With so many potentially drastic changes coming to Ohio State’s roster and the struggles this veteran team has faced thus far this season, it is fair to wonder whether Ohio State will be back in the mix next season.

How will the team fare with a new quarterback under center and an offensive line replacing its two top linemen protecting him? What about a defensive line that could potentially lose four starters?

Those asking the questions might not want to admit it, but next season could prove less fruitful than this campaign. It is going to be a young team replacing key contributors all over the field, and a learning curve will await. Those disappointed by the results in 2017 could be disappointed by 2018.

Perhaps the difference in expectation levels will lessen the blow of a down year for the Buckeyes. Knowing that the team is younger could make a title-less season easier to stomach.

The Buckeyes entered the 2017 season as the favorite to win the Big Ten and among those listed as most likely to win the national championship. That they will not achieve the latter is a devastating blow and the former would be only a mere consolation prize. Though it is still early, the Buckeyes do not appear to be in a position to be named the early favorite to win the Big Ten or national championship next year.

To many outside the program, the season is over. To those inside the program, the season is still alive and well. There will be no talk of the 2018 season until the clock in that meaningless bowl game ticks down to zero.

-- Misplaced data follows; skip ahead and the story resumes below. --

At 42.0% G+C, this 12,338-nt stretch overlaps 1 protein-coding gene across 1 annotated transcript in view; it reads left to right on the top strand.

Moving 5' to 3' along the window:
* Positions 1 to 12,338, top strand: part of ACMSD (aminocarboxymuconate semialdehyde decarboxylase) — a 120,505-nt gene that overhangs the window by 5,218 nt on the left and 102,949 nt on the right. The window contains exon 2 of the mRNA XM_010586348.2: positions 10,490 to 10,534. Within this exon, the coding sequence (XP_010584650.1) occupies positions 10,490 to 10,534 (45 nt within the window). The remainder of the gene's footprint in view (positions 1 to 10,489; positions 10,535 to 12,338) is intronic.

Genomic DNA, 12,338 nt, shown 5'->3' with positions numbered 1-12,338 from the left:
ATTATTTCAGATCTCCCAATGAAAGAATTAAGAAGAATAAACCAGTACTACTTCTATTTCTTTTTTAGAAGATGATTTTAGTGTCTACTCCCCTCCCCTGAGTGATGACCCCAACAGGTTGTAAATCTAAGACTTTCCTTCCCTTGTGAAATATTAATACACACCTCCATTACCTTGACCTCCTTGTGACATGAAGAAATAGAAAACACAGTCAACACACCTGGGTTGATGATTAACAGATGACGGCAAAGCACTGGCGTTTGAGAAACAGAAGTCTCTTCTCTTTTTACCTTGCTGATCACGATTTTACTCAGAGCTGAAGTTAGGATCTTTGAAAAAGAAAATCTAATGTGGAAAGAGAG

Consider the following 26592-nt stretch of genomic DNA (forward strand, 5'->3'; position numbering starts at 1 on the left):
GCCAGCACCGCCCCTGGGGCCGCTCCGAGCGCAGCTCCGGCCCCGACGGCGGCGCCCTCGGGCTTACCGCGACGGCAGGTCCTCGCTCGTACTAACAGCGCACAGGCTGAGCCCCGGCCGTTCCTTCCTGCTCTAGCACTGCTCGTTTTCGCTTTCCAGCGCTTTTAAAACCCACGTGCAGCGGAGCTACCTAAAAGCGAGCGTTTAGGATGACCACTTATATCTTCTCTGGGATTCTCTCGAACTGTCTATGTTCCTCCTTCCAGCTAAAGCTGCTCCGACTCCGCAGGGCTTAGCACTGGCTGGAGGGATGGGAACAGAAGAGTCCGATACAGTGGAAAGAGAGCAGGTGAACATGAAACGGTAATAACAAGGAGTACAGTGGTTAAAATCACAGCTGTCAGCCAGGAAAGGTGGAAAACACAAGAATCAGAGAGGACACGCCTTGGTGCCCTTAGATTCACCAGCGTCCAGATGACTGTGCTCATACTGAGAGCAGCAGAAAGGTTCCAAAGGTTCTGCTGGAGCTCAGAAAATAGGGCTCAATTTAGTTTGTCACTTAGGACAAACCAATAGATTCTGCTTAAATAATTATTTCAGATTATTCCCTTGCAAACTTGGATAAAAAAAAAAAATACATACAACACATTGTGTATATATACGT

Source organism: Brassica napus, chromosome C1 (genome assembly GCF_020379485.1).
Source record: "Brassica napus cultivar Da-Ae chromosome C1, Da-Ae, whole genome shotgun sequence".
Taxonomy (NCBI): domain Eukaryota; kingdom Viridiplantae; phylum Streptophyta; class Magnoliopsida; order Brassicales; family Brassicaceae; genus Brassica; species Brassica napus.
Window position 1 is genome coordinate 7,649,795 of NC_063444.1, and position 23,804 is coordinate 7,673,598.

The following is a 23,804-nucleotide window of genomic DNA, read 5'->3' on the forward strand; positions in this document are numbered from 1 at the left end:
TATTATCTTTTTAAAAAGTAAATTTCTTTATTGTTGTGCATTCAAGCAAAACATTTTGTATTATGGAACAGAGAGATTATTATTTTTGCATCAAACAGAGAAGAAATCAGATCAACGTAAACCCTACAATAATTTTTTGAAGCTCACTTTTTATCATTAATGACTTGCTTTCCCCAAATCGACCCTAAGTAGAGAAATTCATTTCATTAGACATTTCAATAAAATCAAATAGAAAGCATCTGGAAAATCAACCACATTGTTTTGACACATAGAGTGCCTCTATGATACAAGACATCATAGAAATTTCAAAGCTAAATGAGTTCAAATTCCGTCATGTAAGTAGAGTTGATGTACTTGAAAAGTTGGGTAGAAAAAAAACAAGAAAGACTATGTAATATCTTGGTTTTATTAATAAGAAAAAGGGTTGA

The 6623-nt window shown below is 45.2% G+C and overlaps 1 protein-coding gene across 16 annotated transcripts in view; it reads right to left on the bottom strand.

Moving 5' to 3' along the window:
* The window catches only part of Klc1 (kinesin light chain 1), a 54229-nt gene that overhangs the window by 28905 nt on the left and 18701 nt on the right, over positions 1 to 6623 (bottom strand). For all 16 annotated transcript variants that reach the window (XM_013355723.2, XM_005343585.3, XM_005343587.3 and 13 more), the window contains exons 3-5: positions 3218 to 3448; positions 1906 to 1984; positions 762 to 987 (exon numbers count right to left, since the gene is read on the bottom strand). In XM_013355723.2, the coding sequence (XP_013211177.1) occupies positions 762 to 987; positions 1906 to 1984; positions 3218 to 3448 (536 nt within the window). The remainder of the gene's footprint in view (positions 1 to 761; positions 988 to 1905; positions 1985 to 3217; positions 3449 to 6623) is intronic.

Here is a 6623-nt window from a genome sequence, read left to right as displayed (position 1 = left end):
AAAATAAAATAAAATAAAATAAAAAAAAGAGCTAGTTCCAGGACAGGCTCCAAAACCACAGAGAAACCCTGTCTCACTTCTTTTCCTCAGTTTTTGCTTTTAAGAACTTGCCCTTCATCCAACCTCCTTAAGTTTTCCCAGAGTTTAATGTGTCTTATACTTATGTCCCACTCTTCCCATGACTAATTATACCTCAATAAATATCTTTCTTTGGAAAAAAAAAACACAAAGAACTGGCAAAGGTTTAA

“Where is the program headed?” Meyer asked. “That’s kind of deep. We’re playing Michigan State this week. We gotta really practice well and fix the turnover issue on offense and play a little better on defense. Kicking was much better.”

2 comments

  1. When does the conversation turn to the nagging thought that Ohio State football is no longer considered by many experts to be a national powerhouse? While there doesn’t appear to be any team to challenge Alabama’s singular hold on that title at the moment, there are others that fit the mold of consistently dominating college football. Sure, dominant teams lose, don’t always play to their potential and often have flaws, but they don’t have dream-ending lapses, roller-coaster peeks & valleys, and don’t suffer devastating blowout losses often, if ever. They play to their strengths, are innovative in their game plans, and leave very little doubt that they are a team to be reckoned with because, chances are, they are going to win every game they play. For a team to get embarrassed with as much talent, as many veteran players of which nine are captains, and every facility, perk and edge as Ohio State, it appears the program has lost the focus, drive and development essential to success.

  2. Ohio State is not the first highly rated football team to walk into a buzz saw. No longer a power, I don’t see any evidence of that. Work to be done, yes but I’m not ready to start digging a grave let alone throwing dirt on one.